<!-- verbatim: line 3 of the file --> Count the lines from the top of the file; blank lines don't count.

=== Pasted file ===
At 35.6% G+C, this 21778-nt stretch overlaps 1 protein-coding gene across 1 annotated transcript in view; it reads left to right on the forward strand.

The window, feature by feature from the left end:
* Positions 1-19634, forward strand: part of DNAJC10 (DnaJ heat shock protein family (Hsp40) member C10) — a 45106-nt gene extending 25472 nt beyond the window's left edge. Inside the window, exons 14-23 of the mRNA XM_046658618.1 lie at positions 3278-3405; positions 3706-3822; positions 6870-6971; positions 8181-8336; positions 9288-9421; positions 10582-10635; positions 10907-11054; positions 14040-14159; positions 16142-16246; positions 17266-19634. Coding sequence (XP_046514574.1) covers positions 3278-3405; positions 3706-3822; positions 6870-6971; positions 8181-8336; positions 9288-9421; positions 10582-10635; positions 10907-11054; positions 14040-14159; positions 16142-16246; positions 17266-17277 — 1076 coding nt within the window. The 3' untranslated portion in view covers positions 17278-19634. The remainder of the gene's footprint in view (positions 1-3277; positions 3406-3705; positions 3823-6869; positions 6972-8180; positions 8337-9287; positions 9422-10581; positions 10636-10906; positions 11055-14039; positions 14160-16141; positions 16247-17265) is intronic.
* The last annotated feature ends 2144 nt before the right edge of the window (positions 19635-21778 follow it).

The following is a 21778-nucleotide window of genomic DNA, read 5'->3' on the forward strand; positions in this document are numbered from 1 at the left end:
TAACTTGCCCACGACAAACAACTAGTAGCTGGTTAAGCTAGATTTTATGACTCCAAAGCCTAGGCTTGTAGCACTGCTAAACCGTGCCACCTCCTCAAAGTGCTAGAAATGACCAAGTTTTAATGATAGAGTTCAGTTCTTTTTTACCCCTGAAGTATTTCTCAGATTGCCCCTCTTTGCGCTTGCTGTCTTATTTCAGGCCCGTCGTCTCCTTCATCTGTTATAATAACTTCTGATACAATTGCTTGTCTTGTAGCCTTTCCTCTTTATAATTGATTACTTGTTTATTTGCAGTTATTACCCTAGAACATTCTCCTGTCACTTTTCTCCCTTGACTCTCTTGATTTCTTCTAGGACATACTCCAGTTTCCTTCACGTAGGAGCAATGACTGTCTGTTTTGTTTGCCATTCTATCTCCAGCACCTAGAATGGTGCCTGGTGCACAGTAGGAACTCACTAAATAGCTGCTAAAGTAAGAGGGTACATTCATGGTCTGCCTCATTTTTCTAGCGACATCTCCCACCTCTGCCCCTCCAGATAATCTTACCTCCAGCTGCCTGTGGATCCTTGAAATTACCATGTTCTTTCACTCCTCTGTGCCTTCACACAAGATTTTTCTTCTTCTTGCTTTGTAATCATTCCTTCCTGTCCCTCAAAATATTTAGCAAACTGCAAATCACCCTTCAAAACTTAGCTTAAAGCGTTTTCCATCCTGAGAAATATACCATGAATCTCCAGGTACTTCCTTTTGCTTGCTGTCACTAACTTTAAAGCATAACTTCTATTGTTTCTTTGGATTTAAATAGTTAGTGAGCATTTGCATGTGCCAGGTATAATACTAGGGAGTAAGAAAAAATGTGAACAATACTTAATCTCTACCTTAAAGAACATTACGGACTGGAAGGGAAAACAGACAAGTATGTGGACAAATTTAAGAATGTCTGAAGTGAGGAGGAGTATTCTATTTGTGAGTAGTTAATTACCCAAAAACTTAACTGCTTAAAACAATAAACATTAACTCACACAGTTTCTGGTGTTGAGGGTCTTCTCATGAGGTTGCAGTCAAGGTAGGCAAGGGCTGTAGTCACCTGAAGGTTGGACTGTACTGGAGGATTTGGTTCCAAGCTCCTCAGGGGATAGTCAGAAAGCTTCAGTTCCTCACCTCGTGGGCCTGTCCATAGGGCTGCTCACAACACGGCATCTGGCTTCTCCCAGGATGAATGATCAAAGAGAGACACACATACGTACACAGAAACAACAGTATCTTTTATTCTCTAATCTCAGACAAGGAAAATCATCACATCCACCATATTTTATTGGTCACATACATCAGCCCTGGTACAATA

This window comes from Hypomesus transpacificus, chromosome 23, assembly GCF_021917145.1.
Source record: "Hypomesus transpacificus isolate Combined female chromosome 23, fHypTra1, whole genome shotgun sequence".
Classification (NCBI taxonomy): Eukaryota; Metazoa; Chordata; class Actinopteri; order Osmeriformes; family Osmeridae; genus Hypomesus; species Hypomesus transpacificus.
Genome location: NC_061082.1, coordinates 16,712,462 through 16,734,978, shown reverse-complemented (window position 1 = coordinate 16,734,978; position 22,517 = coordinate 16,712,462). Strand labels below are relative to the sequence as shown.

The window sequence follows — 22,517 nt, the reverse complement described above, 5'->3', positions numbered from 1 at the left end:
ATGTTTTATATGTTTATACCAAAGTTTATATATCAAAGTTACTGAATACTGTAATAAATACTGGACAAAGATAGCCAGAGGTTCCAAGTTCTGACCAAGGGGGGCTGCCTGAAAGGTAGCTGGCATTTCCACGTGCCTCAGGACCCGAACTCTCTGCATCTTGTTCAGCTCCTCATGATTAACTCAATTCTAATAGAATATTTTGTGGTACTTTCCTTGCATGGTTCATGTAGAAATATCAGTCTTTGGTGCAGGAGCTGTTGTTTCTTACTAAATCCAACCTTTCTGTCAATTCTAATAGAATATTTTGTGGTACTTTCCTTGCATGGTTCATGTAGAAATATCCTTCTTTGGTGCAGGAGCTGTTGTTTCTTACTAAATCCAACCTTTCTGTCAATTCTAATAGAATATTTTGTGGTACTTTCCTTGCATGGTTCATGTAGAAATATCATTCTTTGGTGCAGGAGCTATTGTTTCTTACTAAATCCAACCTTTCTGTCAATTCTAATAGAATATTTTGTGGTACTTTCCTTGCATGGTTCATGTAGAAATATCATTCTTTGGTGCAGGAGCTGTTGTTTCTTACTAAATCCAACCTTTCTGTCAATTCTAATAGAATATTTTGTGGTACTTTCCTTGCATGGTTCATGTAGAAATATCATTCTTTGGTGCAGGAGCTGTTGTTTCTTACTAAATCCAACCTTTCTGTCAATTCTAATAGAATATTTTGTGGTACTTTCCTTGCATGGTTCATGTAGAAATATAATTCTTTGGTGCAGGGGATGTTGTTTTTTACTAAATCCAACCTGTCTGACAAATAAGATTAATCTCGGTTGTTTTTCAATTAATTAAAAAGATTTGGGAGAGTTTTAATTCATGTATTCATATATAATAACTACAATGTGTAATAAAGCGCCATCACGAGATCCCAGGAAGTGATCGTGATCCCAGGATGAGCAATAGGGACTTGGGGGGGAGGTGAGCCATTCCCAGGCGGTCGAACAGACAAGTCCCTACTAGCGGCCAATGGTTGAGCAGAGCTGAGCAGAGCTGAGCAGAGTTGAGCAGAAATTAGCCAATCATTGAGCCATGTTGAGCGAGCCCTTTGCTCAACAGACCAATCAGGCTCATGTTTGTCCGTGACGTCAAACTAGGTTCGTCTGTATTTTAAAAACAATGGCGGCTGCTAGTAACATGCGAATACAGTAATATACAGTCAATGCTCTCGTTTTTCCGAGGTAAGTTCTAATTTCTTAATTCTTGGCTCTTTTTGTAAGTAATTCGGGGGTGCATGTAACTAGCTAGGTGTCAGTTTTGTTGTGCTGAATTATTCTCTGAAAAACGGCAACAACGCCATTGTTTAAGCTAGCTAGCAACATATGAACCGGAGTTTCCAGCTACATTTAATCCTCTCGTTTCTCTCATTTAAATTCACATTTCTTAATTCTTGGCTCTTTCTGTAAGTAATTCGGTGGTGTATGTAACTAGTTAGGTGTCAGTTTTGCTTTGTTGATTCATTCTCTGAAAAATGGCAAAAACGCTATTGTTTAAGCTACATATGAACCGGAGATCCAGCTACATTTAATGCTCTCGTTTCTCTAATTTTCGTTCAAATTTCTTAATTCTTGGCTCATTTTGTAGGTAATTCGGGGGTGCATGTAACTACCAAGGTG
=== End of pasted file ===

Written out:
* Positions 1-19634, forward strand: part of DNAJC10 (DnaJ heat shock protein family (Hsp40) member C10) — a 45106-nt gene extending 25472 nt beyond the window's left edge. Inside the window, exons 14-23 of the mRNA XM_046658618.1 lie at positions 3278-3405; positions 3706-3822; positions 6870-6971; positions 8181-8336; positions 9288-9421; positions 10582-10635; positions 10907-11054; positions 14040-14159; positions 16142-16246; positions 17266-19634. Coding sequence (XP_046514574.1) covers positions 3278-3405; positions 3706-3822; positions 6870-6971; positions 8181-8336; positions 9288-9421; positions 10582-10635; positions 10907-11054; positions 14040-14159; positions 16142-16246; positions 17266-17277 — 1076 coding nt within the window. The 3' untranslated portion in view covers positions 17278-19634. The remainder of the gene's footprint in view (positions 1-3277; positions 3406-3705; positions 3823-6869; positions 6972-8180; positions 8337-9287; positions 9422-10581; positions 10636-10906; positions 11055-14039; positions 14160-16141; positions 16247-17265) is intronic.